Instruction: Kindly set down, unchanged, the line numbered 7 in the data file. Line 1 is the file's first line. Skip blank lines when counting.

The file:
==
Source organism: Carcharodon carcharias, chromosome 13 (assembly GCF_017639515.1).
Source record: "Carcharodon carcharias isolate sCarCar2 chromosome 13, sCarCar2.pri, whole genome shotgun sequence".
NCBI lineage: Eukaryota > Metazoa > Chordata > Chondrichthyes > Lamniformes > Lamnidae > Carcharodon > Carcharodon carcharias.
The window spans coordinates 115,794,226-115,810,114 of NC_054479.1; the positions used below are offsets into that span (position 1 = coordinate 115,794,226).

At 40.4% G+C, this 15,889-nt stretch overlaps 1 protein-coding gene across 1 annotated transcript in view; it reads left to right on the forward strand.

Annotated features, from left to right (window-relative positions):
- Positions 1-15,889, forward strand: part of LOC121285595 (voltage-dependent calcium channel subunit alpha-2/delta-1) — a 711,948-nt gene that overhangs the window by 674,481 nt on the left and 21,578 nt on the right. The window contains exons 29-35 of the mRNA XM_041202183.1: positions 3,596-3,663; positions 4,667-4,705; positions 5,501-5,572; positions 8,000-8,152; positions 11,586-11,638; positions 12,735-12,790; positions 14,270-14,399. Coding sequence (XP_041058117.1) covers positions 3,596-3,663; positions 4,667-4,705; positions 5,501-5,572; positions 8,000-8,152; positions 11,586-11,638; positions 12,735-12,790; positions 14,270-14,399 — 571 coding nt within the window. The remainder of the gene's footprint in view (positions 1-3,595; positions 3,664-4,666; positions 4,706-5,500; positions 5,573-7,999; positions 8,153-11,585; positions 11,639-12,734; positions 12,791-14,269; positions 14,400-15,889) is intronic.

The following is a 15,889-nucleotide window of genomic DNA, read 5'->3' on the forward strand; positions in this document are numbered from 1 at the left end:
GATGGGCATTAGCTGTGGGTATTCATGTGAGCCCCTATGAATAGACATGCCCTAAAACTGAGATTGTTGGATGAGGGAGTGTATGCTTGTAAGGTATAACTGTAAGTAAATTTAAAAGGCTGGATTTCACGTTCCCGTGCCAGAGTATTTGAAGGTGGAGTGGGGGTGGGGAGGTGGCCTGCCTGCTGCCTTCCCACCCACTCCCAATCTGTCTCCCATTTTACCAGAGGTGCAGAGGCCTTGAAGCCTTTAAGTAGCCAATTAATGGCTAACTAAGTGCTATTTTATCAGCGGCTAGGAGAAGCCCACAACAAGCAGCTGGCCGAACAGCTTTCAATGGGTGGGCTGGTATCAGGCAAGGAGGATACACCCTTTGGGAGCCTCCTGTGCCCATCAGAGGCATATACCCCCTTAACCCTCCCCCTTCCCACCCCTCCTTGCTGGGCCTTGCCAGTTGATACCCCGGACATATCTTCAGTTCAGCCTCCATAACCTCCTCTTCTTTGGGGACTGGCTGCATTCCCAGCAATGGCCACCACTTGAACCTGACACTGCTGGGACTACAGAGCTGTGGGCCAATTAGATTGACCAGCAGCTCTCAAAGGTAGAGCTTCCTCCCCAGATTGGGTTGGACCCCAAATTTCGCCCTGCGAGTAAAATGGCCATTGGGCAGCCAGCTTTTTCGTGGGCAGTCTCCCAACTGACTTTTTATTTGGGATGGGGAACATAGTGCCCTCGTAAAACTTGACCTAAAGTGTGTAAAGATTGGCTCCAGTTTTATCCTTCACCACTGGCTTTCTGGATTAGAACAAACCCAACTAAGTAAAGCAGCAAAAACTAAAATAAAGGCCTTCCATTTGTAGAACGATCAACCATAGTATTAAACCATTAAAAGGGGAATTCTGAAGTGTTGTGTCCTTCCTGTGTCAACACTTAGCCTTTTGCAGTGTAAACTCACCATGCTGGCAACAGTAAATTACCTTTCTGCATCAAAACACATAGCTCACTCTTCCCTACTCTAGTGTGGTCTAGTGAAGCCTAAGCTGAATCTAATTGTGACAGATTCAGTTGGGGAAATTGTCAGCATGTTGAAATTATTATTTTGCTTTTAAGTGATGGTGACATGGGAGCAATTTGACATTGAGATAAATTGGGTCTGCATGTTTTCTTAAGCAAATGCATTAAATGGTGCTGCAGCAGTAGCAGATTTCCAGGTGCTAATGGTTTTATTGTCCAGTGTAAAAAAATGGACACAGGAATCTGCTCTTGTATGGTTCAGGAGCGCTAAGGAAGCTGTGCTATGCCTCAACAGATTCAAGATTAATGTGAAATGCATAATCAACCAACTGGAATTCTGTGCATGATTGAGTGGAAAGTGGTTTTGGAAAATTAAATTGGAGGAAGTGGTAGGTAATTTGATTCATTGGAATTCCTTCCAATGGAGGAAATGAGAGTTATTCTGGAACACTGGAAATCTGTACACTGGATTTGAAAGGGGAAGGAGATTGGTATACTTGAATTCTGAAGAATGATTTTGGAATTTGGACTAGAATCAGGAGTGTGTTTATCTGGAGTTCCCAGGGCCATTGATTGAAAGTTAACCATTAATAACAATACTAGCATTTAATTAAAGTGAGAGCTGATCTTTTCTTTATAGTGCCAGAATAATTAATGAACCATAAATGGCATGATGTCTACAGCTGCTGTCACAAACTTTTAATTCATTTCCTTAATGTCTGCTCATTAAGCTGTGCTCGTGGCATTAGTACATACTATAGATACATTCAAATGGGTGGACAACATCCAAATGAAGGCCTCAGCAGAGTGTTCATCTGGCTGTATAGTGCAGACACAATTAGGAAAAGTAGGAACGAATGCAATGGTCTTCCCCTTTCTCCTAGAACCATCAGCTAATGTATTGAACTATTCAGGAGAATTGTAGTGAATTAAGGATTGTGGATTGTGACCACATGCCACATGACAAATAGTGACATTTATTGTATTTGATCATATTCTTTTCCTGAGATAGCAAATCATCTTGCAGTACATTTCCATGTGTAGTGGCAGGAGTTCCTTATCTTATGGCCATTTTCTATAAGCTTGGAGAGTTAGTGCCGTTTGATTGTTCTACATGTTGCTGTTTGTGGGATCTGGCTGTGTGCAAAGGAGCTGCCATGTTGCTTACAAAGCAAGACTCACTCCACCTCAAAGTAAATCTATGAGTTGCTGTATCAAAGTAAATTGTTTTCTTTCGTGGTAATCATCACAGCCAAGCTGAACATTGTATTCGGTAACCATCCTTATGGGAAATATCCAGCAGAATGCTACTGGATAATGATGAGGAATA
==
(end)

- Positions 1-15,889, forward strand: part of LOC121285595 (voltage-dependent calcium channel subunit alpha-2/delta-1) — a 711,948-nt gene that overhangs the window by 674,481 nt on the left and 21,578 nt on the right. The window contains exons 29-35 of the mRNA XM_041202183.1: positions 3,596-3,663; positions 4,667-4,705; positions 5,501-5,572; positions 8,000-8,152; positions 11,586-11,638; positions 12,735-12,790; positions 14,270-14,399. Coding sequence (XP_041058117.1) covers positions 3,596-3,663; positions 4,667-4,705; positions 5,501-5,572; positions 8,000-8,152; positions 11,586-11,638; positions 12,735-12,790; positions 14,270-14,399 — 571 coding nt within the window. The remainder of the gene's footprint in view (positions 1-3,595; positions 3,664-4,666; positions 4,706-5,500; positions 5,573-7,999; positions 8,153-11,585; positions 11,639-12,734; positions 12,791-14,269; positions 14,400-15,889) is intronic.